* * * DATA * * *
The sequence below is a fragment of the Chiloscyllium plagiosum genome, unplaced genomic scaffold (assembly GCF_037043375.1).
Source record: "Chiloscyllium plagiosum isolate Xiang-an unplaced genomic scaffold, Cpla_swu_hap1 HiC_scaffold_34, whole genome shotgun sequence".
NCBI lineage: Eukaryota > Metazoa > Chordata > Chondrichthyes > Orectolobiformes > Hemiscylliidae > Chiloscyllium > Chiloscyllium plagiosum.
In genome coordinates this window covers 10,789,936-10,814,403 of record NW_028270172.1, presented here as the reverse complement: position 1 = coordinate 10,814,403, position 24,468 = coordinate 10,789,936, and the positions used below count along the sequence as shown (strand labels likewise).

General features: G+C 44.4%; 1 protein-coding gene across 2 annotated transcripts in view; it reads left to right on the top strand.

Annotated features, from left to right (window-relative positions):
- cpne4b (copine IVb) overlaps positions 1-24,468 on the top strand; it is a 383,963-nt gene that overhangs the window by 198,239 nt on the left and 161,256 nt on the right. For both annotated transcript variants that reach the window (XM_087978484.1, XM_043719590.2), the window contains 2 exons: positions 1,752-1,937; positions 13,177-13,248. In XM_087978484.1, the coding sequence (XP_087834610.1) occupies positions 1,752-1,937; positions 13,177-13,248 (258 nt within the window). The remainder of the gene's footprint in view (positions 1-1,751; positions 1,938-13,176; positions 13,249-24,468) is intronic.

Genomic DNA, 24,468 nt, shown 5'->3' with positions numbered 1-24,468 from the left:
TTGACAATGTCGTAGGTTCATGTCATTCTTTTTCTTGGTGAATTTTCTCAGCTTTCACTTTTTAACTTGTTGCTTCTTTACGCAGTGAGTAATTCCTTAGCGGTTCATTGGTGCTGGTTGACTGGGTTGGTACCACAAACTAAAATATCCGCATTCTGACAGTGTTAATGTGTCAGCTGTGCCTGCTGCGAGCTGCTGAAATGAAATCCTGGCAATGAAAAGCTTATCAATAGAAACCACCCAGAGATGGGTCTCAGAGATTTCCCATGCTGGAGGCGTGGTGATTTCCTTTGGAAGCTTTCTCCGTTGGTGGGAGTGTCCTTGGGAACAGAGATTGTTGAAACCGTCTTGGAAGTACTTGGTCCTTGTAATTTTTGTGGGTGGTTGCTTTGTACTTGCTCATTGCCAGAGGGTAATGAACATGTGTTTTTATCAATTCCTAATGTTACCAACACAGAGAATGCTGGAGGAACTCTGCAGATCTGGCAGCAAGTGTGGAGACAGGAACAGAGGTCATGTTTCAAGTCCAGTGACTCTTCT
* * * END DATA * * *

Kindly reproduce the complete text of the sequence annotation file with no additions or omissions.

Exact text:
The sequence below is a fragment of the Chiloscyllium plagiosum genome, unplaced genomic scaffold (assembly GCF_037043375.1).
Source record: "Chiloscyllium plagiosum isolate Xiang-an unplaced genomic scaffold, Cpla_swu_hap1 HiC_scaffold_34, whole genome shotgun sequence".
NCBI lineage: Eukaryota > Metazoa > Chordata > Chondrichthyes > Orectolobiformes > Hemiscylliidae > Chiloscyllium > Chiloscyllium plagiosum.
In genome coordinates this window covers 10,789,936-10,814,403 of record NW_028270172.1, presented here as the reverse complement: position 1 = coordinate 10,814,403, position 24,468 = coordinate 10,789,936, and the positions used below count along the sequence as shown (strand labels likewise).

General features: G+C 44.4%; 1 protein-coding gene across 2 annotated transcripts in view; it reads left to right on the top strand.

Annotated features, from left to right (window-relative positions):
- cpne4b (copine IVb) overlaps positions 1-24,468 on the top strand; it is a 383,963-nt gene that overhangs the window by 198,239 nt on the left and 161,256 nt on the right. For both annotated transcript variants that reach the window (XM_087978484.1, XM_043719590.2), the window contains 2 exons: positions 1,752-1,937; positions 13,177-13,248. In XM_087978484.1, the coding sequence (XP_087834610.1) occupies positions 1,752-1,937; positions 13,177-13,248 (258 nt within the window). The remainder of the gene's footprint in view (positions 1-1,751; positions 1,938-13,176; positions 13,249-24,468) is intronic.

Genomic DNA, 24,468 nt, shown 5'->3' with positions numbered 1-24,468 from the left:
TTGACAATGTCGTAGGTTCATGTCATTCTTTTTCTTGGTGAATTTTCTCAGCTTTCACTTTTTAACTTGTTGCTTCTTTACGCAGTGAGTAATTCCTTAGCGGTTCATTGGTGCTGGTTGACTGGGTTGGTACCACAAACTAAAATATCCGCATTCTGACAGTGTTAATGTGTCAGCTGTGCCTGCTGCGAGCTGCTGAAATGAAATCCTGGCAATGAAAAGCTTATCAATAGAAACCACCCAGAGATGGGTCTCAGAGATTTCCCATGCTGGAGGCGTGGTGATTTCCTTTGGAAGCTTTCTCCGTTGGTGGGAGTGTCCTTGGGAACAGAGATTGTTGAAACCGTCTTGGAAGTACTTGGTCCTTGTAATTTTTGTGGGTGGTTGCTTTGTACTTGCTCATTGCCAGAGGGTAATGAACATGTGTTTTTATCAATTCCTAATGTTACCAACACAGAGAATGCTGGAGGAACTCTGCAGATCTGGCAGCAAGTGTGGAGACAGGAACAGAGGTCATGTTTCAAGTCCAGTGACTCTTCT